IDEAS home Printed from
   My bibliography  Save this article

Does Mobility Undermine Income Redistribution? A Political-Support Approach to Redistribution in a Federation


  • Kangoh Lee


This paper considers a positive model of income redistribution with mobile individuals in a federal system. The politician of a jurisdiction makes redistributive policy to maximize political support from poor welfare recipients and rich taxpayers. If only the poor move, a politician redistributes more than without mobility in an attempt to gain support from the poor. If the rich also move, an increase in the redistributive tax imposed on the rich drives out the rich, decreasing the rich's political opposition. The exodus of the rich, however, may decrease tax revenues available for income redistribution, decreasing the poor's political support. The mobility thus may increase or decrease income redistribution.

Suggested Citation

  • Kangoh Lee, 2007. "Does Mobility Undermine Income Redistribution? A Political-Support Approach to Redistribution in a Federation," FinanzArchiv: Public Finance Analysis, Mohr Siebeck, Tübingen, vol. 63(2), pages 186-210, June.
  • Handle: RePEc:mhr:finarc:urn:sici:0015-2218(200706)63:2_186:dmuira_2.0.tx_2-q
    DOI: 10.1628/001522107X220071

    Download full text from publisher

    File URL:
    Download Restriction: Fulltext access is included for subscribers to the printed version.

    As the access to this document is restricted, you may want to search for a different version of it.

    References listed on IDEAS

    1. Kira Boerner & Silke Uebelmesser, 2007. "Migration and the welfare state: The economic power of the non-voter?," International Tax and Public Finance, Springer;International Institute of Public Finance, vol. 14(1), pages 93-111, February.
    2. Brown, Charles C. & Oates, Wallace E., 1987. "Assistance to the poor in a federal system," Journal of Public Economics, Elsevier, vol. 32(3), pages 307-330, April.
    3. James R. Baumgardner, 1993. "Tests of Median Voter and Political Support Maximization Models: the Case of Federal/State Welfare Programs," Public Finance Review, , vol. 21(1), pages 48-83, January.
    4. Kathleen Day & Stanley Winer, 2006. "Policy-induced internal migration: An empirical investigation of the Canadian case," International Tax and Public Finance, Springer;International Institute of Public Finance, vol. 13(5), pages 535-564, September.
    5. Blank, Rebecca M., 1988. "The effect of welfare and wage levels on the location decisions of female-headed households," Journal of Urban Economics, Elsevier, vol. 24(2), pages 186-211, September.
    6. Borjas, George J, 1999. "Immigration and Welfare Magnets," Journal of Labor Economics, University of Chicago Press, vol. 17(4), pages 607-637, October.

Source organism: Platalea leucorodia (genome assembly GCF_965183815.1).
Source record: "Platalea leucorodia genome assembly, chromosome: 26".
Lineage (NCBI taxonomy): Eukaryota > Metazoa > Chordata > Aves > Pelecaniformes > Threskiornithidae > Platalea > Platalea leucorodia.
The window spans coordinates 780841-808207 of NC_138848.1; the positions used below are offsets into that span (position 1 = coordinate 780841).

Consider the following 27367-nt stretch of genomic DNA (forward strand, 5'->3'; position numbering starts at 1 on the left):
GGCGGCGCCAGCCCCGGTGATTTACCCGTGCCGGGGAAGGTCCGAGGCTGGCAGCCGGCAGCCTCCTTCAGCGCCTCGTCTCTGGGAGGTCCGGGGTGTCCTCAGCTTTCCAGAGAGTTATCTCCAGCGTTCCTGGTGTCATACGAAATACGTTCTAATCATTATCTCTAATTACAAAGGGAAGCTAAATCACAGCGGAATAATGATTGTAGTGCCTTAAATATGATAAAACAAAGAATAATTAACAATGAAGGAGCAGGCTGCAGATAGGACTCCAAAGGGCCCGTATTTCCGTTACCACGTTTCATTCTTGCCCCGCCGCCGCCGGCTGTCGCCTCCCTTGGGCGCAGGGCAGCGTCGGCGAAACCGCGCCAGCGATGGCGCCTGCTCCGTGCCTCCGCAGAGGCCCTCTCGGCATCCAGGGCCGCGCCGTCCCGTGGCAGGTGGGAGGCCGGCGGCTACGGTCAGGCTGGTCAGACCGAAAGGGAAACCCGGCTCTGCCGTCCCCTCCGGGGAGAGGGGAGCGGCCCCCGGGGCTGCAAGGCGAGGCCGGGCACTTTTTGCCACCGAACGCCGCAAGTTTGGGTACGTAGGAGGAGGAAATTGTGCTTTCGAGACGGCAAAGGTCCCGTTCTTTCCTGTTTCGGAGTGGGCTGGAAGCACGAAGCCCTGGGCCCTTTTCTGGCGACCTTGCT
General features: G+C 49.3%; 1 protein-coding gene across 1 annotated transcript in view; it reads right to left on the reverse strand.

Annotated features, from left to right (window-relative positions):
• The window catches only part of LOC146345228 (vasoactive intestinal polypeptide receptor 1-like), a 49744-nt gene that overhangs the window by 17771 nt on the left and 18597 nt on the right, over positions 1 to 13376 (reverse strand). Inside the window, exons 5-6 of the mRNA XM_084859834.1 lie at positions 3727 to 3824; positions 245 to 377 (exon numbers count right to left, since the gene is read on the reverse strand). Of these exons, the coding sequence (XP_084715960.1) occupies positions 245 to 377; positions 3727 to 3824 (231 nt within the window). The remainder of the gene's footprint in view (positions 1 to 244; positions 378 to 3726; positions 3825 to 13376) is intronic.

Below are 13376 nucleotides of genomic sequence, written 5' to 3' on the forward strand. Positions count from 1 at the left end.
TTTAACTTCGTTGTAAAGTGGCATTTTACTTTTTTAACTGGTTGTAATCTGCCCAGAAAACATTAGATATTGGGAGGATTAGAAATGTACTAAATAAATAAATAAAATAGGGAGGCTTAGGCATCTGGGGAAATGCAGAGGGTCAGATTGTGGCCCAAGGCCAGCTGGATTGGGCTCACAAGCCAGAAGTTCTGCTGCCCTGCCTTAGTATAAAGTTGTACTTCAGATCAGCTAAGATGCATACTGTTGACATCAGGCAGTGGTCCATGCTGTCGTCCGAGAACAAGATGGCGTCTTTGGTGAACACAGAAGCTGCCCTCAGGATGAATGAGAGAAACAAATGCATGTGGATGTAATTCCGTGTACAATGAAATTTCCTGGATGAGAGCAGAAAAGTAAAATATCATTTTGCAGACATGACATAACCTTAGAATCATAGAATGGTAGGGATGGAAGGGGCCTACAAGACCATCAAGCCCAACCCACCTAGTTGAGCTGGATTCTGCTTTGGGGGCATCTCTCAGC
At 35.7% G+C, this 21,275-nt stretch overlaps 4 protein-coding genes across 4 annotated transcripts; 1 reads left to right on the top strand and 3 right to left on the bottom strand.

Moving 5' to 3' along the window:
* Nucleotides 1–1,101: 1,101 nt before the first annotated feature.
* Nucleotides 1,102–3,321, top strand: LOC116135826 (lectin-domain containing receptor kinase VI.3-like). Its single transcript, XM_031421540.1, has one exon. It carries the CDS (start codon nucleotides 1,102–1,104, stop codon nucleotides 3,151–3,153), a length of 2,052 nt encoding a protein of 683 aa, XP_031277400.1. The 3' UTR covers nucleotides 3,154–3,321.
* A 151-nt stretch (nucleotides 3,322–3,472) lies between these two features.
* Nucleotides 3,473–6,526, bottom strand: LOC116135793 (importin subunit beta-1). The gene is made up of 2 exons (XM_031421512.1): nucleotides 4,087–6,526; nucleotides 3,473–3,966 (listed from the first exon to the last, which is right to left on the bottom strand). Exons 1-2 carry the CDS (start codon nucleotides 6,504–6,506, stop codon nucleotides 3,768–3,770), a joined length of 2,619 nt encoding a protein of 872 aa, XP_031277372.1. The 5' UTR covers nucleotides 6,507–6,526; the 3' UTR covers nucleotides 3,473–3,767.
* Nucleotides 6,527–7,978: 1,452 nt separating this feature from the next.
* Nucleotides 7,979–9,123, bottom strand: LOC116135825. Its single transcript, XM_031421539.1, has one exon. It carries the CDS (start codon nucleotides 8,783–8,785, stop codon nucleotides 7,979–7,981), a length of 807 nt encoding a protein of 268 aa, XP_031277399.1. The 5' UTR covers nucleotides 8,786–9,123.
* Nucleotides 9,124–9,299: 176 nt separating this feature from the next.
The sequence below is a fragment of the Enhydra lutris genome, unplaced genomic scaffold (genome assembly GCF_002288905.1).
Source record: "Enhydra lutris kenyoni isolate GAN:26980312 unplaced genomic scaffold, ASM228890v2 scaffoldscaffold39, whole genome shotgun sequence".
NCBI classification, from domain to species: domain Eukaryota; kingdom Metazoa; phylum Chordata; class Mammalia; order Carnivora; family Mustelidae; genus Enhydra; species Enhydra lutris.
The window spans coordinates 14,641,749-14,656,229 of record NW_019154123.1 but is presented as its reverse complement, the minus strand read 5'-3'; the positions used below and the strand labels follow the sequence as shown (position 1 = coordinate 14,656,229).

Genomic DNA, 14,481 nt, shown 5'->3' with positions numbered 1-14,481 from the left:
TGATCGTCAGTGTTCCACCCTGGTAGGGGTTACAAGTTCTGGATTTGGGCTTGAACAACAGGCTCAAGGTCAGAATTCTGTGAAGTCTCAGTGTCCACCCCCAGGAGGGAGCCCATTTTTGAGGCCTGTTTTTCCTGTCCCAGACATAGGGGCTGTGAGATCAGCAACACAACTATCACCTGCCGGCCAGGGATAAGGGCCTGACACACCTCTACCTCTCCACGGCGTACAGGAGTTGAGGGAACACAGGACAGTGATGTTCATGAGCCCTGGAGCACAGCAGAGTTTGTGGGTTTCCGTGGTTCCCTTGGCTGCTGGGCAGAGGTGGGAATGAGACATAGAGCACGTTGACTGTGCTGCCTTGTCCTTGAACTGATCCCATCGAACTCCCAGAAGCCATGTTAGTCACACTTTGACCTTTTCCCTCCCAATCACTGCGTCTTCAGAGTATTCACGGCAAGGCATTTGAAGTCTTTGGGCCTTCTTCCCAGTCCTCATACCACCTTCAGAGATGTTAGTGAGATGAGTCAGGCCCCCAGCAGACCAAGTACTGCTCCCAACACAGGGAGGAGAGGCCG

7. Gary S. Becker, 1983. "A Theory of Competition Among Pressure Groups for Political Influence," The Quarterly Journal of Economics, Oxford University Press, vol. 98(3), pages 371-400.
    Full references (including those not matched with items on IDEAS)


    Citations are extracted by the CitEc Project, subscribe to its RSS feed for this item.

    Cited by:

    1. Sigrid Roehrs & David Stadelmann, 2010. "Mobility and local income redistribution," Working Papers 2010/4, Institut d'Economia de Barcelona (IEB).
    2. Sigrid Röhrs & David Stadelmann, 2014. "Homeownership, Mobility, And Local Income Redistribution," Journal of Public Economic Theory, Association for Public Economic Theory, vol. 16(4), pages 569-605, August.

    More about this item


    redistribution; mobility; political support;

    JEL classification:

    • D78 - Microeconomics - - Analysis of Collective Decision-Making - - - Positive Analysis of Policy Formulation and Implementation
    • H71 - Public Economics - - State and Local Government; Intergovernmental Relations - - - State and Local Taxation, Subsidies, and Revenue
    • H77 - Public Economics - - State and Local Government; Intergovernmental Relations - - - Intergovernmental Relations; Federalism


    Access and download statistics


    All material on this site has been provided by the respective publishers and authors. You can help correct errors and omissions. When requesting a correction, please mention this item's handle: RePEc:mhr:finarc:urn:sici:0015-2218(200706)63:2_186:dmuira_2.0.tx_2-q. See general information about how to correct material in RePEc.

    For technical questions regarding this item, or to correct its authors, title, abstract, bibliographic or download information, contact: (Thomas Wolpert). General contact details of provider: .

    If you have authored this item and are not yet registered with RePEc, we encourage you to do it here. This allows to link your profile to this item. It also allows you to accept potential citations to this item that we are uncertain about.

    If CitEc recognized a reference but did not link an item in RePEc to it, you can help with this form .

    If you know of missing items citing this one, you can help us creating those links by adding the relevant references in the same way as above, for each refering item. If you are a registered author of this item, you may also want to check the "citations" tab in your RePEc Author Service profile, as there may be some citations waiting for confirmation.

    Please note that corrections may take a couple of weeks to filter through the various RePEc services.

    IDEAS is a RePEc service hosted by the Research Division of the Federal Reserve Bank of St. Louis . RePEc uses bibliographic data supplied by the respective publishers.